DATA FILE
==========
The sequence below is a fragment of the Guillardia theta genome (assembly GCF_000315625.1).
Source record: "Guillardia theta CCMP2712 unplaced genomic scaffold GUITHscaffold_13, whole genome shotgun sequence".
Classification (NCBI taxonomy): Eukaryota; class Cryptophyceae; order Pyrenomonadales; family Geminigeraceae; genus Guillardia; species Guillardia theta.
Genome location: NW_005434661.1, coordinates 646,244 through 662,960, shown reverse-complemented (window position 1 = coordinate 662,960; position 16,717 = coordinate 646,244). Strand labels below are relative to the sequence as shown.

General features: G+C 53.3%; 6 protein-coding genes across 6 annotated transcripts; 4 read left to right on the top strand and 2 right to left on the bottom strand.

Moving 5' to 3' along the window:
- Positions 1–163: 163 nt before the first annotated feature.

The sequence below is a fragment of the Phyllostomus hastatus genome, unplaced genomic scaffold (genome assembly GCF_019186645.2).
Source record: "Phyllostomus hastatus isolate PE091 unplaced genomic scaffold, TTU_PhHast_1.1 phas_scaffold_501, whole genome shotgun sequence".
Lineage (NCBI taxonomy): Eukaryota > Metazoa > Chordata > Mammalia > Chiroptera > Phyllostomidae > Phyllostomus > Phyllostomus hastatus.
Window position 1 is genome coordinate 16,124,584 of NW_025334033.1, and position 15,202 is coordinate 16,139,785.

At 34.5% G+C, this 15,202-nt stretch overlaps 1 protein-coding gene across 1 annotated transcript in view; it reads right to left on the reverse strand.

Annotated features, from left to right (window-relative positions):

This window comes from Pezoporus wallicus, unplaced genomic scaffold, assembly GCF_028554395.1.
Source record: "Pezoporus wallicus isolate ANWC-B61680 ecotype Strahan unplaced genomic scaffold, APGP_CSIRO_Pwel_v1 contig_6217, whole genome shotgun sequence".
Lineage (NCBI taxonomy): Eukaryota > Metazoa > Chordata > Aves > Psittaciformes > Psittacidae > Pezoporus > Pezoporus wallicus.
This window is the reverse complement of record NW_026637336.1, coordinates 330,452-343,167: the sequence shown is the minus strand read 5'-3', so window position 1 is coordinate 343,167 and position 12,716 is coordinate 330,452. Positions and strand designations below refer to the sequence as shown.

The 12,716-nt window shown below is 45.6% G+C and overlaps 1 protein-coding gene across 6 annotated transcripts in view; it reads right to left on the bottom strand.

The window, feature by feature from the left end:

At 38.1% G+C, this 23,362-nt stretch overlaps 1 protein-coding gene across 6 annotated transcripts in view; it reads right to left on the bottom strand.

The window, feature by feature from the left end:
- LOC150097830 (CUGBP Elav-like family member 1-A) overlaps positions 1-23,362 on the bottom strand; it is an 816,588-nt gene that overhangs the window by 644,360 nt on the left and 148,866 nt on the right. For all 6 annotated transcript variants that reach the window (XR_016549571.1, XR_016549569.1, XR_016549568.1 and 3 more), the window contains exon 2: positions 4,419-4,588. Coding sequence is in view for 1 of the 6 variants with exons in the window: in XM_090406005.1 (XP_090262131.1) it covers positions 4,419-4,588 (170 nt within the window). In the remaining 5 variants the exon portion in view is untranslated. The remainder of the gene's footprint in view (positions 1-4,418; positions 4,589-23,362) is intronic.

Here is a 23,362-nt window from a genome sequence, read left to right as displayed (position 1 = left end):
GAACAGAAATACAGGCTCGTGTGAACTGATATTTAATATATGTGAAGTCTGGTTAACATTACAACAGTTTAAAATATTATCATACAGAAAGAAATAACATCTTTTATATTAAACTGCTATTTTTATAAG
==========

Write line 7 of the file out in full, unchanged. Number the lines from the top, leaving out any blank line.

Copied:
- Positions 1–163: 163 nt before the first annotated feature.